At 07:14 08/10/31, Michael Selig wrote:
>Hi,
>
>Feature #695 was closed & marked done, but unfortunately it does not seem  
>to have been implemented :-(

I think it should have been marked part done, part rejected,
I guess.

>The request was:
>
>> When combining 2 strings, with one being ASCII-8BIT, and the other is  
>> encoding "E":
>> 1) If the ASCII-8BIT string is valid if forced to encoding E, then treat  
>> the ASCII-8BIT string as being in encoding E;
>> 2) Otherwise treat both strings as ASCII-8BIT.
>>
>> Part (2) is less important, and can probably be omitted if it is hard to  
>> implement.

In my understanding, this would be a rather strong departure
from the current Ruby multilingual architecture, and not necessarily
a desirable one. It would be much more appropriate to start with
automatic conversion between labeled real encodings than to introduce
some conversion between arbitrary bytes and characters.
This distinction is already present in Ruby, you have to use
String#force_encoding in the above case, but String#encode
for actual conversion.

While things might 'just work' in some cases, treating arbitrary
ASCII-8BIT as a specific encoding if the byte pattern is okay
can result in many garbage-in-garbage-out cases. Some encodings
are more restrictive (e.g. UTF-8), but others, in particular all
single-byte encodings, have no restrictions at all.

I don't think it is by chance that most programming languages I
know, even if they have a somewhat different internationalization
model, more focused on Unicode than Ruby, make a clear distinction
between characters and bytes. It also isn't by chance that one
of the first things people have to learn when they learn about
internationalization is "bytes are not characters".

The above change would also be very difficult and tedious to
implement in Ruby currently. I was looking into this just a little
bit to see how easy it would be to implement automatic conversions
between actual character sets.

>However:
>
>ruby -Kn -ve 'p "abc\xD8\xB5" + "abc\u0635"'
>ruby 1.9.0 (2008-10-30 revision 20062) [i686-linux]
>-e:1:in `<main>': incompatible character encodings: ASCII-8BIT and UTF-8  
>(Encoding::CompatibilityError)
>
>(The -Kn is only necessary here because with -e ruby uses the locale to  
>determine the encoding of the string containing "\x".)
>I thought this feature was implemented very quickly!
>
>What appears to have been implemented is the encoding of "Array#pack"  
>output with "U".
>However, I am not totally convinced that even this was done correctly, as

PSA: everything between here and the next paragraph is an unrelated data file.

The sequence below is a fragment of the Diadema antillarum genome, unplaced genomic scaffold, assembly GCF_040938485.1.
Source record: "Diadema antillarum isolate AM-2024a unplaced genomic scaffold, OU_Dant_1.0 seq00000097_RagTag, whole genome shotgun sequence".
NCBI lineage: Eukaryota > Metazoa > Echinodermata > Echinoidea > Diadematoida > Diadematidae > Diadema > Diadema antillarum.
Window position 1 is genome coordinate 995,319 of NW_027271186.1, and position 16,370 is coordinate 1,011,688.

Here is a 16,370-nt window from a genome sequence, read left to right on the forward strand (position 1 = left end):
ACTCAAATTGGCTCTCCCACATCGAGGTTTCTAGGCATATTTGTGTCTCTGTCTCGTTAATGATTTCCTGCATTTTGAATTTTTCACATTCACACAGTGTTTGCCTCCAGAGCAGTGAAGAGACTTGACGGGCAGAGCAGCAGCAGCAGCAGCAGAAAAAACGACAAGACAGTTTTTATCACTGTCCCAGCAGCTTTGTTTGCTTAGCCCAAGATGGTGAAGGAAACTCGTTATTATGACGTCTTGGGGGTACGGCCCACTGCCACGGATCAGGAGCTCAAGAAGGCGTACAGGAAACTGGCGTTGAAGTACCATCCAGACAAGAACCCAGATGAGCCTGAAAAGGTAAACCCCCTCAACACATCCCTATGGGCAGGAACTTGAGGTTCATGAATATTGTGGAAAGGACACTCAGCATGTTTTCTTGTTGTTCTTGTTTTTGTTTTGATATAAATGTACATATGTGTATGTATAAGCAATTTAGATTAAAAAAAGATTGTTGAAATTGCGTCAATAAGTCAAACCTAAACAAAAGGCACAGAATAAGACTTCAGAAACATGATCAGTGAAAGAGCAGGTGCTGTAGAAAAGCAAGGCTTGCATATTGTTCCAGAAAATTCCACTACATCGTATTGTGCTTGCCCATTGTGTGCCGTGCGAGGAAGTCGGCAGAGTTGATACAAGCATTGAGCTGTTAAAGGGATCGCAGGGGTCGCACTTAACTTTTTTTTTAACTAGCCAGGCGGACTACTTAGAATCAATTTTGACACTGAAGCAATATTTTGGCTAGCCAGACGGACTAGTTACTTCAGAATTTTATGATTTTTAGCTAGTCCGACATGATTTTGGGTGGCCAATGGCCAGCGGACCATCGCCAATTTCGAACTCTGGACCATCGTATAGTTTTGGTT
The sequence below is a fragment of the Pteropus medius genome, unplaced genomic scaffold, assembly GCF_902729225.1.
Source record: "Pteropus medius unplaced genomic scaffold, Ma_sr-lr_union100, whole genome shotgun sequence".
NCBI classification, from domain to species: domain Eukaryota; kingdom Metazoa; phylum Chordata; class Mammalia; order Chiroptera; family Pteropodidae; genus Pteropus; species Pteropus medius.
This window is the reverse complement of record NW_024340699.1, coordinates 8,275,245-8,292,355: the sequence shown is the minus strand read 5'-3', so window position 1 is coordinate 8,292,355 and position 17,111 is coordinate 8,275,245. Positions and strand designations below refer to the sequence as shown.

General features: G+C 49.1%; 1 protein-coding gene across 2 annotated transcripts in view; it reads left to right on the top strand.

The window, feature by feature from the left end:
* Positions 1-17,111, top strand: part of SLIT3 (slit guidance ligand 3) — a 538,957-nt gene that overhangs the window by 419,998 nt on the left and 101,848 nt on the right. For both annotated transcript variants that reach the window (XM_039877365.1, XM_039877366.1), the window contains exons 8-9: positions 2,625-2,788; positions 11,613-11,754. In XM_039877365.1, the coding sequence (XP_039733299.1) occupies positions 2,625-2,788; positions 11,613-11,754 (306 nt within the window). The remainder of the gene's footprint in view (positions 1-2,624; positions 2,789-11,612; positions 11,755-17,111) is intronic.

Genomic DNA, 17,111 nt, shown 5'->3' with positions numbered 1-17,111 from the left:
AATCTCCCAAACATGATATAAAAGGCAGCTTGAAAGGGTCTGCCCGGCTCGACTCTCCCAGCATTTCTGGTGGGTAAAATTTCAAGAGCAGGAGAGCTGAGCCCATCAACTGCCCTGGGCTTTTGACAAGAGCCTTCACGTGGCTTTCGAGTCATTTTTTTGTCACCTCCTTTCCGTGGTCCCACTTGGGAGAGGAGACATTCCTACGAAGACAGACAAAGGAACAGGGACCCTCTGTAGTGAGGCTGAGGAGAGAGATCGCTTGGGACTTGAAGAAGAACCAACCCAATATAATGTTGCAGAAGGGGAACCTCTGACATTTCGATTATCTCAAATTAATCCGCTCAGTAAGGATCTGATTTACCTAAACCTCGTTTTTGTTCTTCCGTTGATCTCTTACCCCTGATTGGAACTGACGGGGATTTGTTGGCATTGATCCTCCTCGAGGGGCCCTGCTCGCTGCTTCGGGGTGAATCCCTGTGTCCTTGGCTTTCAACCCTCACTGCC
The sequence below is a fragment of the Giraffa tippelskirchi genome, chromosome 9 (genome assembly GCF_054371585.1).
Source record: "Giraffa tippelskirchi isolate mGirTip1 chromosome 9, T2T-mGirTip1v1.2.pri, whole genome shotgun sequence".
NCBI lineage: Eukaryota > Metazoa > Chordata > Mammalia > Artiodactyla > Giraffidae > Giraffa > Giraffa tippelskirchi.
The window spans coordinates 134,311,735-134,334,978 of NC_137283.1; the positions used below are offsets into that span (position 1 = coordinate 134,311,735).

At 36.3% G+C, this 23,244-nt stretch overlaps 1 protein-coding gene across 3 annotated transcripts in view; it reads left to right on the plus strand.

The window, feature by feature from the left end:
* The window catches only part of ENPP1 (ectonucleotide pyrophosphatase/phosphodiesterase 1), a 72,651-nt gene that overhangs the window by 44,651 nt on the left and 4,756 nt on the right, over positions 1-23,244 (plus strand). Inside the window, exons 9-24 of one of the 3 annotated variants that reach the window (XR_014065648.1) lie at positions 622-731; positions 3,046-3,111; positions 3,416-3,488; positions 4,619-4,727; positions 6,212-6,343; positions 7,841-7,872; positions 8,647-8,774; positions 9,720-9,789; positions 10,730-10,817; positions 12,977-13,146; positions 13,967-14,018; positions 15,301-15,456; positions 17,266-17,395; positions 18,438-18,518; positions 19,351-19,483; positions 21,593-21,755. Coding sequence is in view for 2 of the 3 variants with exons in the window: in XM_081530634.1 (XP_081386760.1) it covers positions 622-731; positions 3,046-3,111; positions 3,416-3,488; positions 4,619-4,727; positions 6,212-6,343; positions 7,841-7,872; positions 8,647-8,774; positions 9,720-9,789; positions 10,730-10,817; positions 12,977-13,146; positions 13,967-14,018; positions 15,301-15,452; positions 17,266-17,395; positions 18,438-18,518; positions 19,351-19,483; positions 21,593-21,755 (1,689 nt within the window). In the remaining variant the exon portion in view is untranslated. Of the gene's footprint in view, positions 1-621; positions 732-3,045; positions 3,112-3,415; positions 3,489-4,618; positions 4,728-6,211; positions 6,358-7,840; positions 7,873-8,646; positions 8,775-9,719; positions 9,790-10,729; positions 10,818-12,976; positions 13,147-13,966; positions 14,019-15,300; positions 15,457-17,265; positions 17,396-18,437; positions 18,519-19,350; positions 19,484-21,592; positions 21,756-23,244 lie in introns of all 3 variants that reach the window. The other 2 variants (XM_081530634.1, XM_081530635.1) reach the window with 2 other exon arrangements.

>the pack output seems now to be marked UTF-8 even if the pack option  
>contains a mixture of "U" with other options which then can result in an  
>invalid UTF-8 string.
>
>My feature request would mean that "pack" and "\x" string literals could  
>be left as ASCII-8BIT, and be "forced" to another encoding transparently  
>depending on how the programmer uses it.

I think this is totally the wrong way. The problems are with
pack and \x in string literals, and it would be a bad idea to
try and solve them by introducing a general "bytes become characters"
feature.


>You can liken this feature to the transparent conversion of an integer to  
>a float when doing arithmetic.

Well, it's not very similar. The conversion of an interger to a float
is very predictable, but the 'conversion' of ASCII-8BIT to some
real encoding is just a wild guess.


>If you agree that this is a good idea, I don't mind trying to produce a  
>patch for it myself. Please let me know.

I don't know about Matz or Nobu, but I don't think at all that this
is the way to go.

Regards,   Martin.


>
>Cheers
>Mike
>
>On Wed, 29 Oct 2008 14:53:15 +1100, Michael Selig <redmine / ruby-lang.org>  
>wrote:
>
>> Feature #695: More flexibility when combining ASCII-8BIT strings with  
>> other encodings
>> http://redmine.ruby-lang.org/issues/show/695
>>
>> Author: Michael Selig
>> Status: Open, Priority: Normal
>> Category: M17N
>>
>> Consider the following 3 Ruby statements:
>>
>> # String#pack always returns ASCII-8BIT
>> s1 = [97, 98, 99, 1589].pack("U*")
>>
>> # \xNN returns the source encoding (even if it is an invalid string), or  
>> ASCII-8BIT if not set
>> s2 = "abc\xD8\xB5"
>>
>> # \uNNNN always returns UTF-8
>> s3 = "abc\u0635"
>>
>> All of s1, s2, and s3 have the same contents, but different encodings.  
>> When you try to combine them, you get different "encoding compatibility"  
>> problems, which can change depending on the source encoding, due to the  
>> treatment of s2.
>>
>> I would like to see Ruby be able to combine all the above without error.  
>> I don't think it is reasonable to have to use "force_encoding" in these  
>> cases. This would
>> - give better compatibility with 1.8,
>> - make handling of methods returning ASCII-8BIT strings much easier (eg  
>> String#pack and libraries which return strings in ASCII-8BIT because the  
>> encoding is unknown)
>> - reduce the confusion caused with "\x" producing a string which depends  
>> on the source encoding (which I dislike - I think it should always  
>> return ASCII-8BIT).
>>
>> So the feature request is:
>>
>> When combining 2 strings, with one being ASCII-8BIT, and the other is  
>> encoding "E":
>> 1) If the ASCII-8BIT string is valid if forced to encoding E, then treat  
>> the ASCII-8BIT string as being in encoding E;
>> 2) Otherwise treat both strings as ASCII-8BIT.
>>
>> Part (2) is less important, and can probably be omitted if it is hard to  
>> implement.
>>
>> Thank you
>> Michael Selig
>>
>>
>> ----------------------------------------
>> http://redmine.ruby-lang.org
>
>
>


#-#-#  Martin J. Du"rst, Assoc. Professor, Aoyama Gakuin University
#-#-#  http://www.sw.it.aoyama.ac.jp       mailto:duerst / it.aoyama.ac.jp